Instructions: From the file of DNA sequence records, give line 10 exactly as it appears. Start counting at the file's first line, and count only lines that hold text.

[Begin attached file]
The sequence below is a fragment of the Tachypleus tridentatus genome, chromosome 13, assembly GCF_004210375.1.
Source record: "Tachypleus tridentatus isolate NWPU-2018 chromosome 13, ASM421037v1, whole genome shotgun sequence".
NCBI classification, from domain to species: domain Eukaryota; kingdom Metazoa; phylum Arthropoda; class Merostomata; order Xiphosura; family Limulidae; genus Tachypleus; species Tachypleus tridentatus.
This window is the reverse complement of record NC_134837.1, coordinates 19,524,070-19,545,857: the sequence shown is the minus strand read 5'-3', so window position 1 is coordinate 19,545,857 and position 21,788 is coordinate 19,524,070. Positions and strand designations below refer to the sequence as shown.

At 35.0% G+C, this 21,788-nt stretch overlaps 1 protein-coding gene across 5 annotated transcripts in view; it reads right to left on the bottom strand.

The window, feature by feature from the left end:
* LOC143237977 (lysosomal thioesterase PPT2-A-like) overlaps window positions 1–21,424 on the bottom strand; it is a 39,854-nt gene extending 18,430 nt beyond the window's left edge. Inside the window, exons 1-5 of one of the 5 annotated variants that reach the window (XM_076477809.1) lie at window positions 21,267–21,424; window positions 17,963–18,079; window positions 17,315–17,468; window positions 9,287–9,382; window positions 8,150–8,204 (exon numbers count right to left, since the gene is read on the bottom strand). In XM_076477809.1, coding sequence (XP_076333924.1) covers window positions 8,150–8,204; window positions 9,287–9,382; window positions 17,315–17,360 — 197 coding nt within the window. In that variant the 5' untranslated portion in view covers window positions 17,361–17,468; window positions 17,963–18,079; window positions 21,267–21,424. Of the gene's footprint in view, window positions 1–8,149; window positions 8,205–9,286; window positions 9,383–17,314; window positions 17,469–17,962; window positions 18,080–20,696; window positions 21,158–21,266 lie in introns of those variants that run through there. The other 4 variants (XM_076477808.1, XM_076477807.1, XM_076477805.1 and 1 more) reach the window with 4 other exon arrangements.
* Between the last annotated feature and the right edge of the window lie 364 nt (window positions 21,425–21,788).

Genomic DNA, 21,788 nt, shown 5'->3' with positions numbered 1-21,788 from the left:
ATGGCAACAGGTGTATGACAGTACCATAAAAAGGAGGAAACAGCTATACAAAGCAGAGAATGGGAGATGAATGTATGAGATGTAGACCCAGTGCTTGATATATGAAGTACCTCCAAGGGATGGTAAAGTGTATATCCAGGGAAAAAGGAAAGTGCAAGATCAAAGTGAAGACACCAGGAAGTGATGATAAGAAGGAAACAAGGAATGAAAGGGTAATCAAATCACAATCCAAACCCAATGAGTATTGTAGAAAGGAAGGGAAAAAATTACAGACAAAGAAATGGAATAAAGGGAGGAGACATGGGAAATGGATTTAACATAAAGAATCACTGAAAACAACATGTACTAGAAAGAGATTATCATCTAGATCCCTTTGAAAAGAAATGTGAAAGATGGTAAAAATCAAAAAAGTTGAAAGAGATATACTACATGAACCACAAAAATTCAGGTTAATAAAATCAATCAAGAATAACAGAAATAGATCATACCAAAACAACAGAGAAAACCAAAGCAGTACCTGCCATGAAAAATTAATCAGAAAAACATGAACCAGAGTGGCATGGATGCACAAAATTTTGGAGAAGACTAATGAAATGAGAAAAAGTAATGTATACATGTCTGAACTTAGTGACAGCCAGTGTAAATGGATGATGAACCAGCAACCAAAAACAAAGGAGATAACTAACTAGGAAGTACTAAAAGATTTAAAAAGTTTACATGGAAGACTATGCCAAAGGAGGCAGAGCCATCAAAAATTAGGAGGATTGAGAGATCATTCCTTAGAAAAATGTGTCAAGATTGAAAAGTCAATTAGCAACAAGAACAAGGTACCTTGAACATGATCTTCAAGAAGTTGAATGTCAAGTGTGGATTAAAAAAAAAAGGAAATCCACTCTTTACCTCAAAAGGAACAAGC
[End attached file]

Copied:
ATGGCAACAGGTGTATGACAGTACCATAAAAAGGAGGAAACAGCTATACAAAGCAGAGAATGGGAGATGAATGTATGAGATGTAGACCCAGTGCTTGATATATGAAGTACCTCCAAGGGATGGTAAAGTGTATATCCAGGGAAAAAGGAAAGTGCAAGATCAAAGTGAAGACACCAGGAAGTGATGATAAGAAGGAAACAAGGAATGAAAGGGTAATCAAATCACAATCCAAACCCAATGAGTATTGTAGAAAGGAAGGGAAAAAATTACAGACAAAGAAATGGAATAAAGGGAGGAGACATGGGAAATGGATTTAACATAAAGAATCACTGAAAACAACATGTACTAGAAAGAGATTATCATCTAGATCCCTTTGAAAAGAAATGTGAAAGATGGTAAAAATCAAAAAAGTTGAAAGAGATATACTACATGAACCACAAAAATTCAGGTTAATAAAATCAATCAAGAATAACAGAAATAGATCATACCAAAACAACAGAGAAAACCAAAGCAGTACCTGCCATGAAAAATTAATCAGAAAAACATGAACCAGAGTGGCATGGATGCACAAAATTTTGGAGAAGACTAATGAAATGAGAAAAAGTAATGTATACATGTCTGAACTTAGTGACAGCCAGTGTAAATGGATGATGAACCAGCAACCAAAAACAAAGGAGATAACTAACTAGGAAGTACTAAAAGATTTAAAAAGTTTACATGGAAGACTATGCCAAAGGAGGCAGAGCCATCAAAAATTAGGAGGATTGAGAGATCATTCCTTAGAAAAATGTGTCAAGATTGAAAAGTCAATTAGCAACAAGAACAAGGTACCTTGAACATGATCTTCAAGAAGTTGAATGTCAAGTGTGGATTAAAAAAAAAAGGAAATCCACTCTTTACCTCAAAAGGAACAAGC